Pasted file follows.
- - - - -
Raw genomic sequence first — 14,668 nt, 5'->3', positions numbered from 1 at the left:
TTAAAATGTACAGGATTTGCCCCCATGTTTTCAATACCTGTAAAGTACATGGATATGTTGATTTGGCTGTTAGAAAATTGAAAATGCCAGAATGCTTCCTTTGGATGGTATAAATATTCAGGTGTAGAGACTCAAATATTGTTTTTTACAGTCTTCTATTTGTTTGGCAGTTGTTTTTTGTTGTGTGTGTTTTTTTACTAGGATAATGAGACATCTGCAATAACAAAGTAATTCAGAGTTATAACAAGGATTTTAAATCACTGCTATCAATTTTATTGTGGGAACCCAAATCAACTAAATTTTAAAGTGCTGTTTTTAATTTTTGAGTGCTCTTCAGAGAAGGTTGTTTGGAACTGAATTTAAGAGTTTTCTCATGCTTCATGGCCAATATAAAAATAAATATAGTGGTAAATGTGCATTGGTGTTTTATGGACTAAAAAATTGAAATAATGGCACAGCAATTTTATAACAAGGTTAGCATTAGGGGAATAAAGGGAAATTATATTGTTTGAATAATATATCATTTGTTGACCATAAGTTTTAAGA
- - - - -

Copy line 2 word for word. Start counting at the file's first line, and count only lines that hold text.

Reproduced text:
TTAAAATGTACAGGATTTGCCCCCATGTTTTCAATACCTGTAAAGTACATGGATATGTTGATTTGGCTGTTAGAAAATTGAAAATGCCAGAATGCTTCCTTTGGATGGTATAAATATTCAGGTGTAGAGACTCAAATATTGTTTTTTACAGTCTTCTATTTGTTTGGCAGTTGTTTTTTGTTGTGTGTGTTTTTTTACTAGGATAATGAGACATCTGCAATAACAAAGTAATTCAGAGTTATAACAAGGATTTTAAATCACTGCTATCAATTTTATTGTGGGAACCCAAATCAACTAAATTTTAAAGTGCTGTTTTTAATTTTTGAGTGCTCTTCAGAGAAGGTTGTTTGGAACTGAATTTAAGAGTTTTCTCATGCTTCATGGCCAATATAAAAATAAATATAGTGGTAAATGTGCATTGGTGTTTTATGGACTAAAAAATTGAAATAATGGCACAGCAATTTTATAACAAGGTTAGCATTAGGGGAATAAAGGGAAATTATATTGTTTGAATAATATATCATTTGTTGACCATAAGTTTTAAGA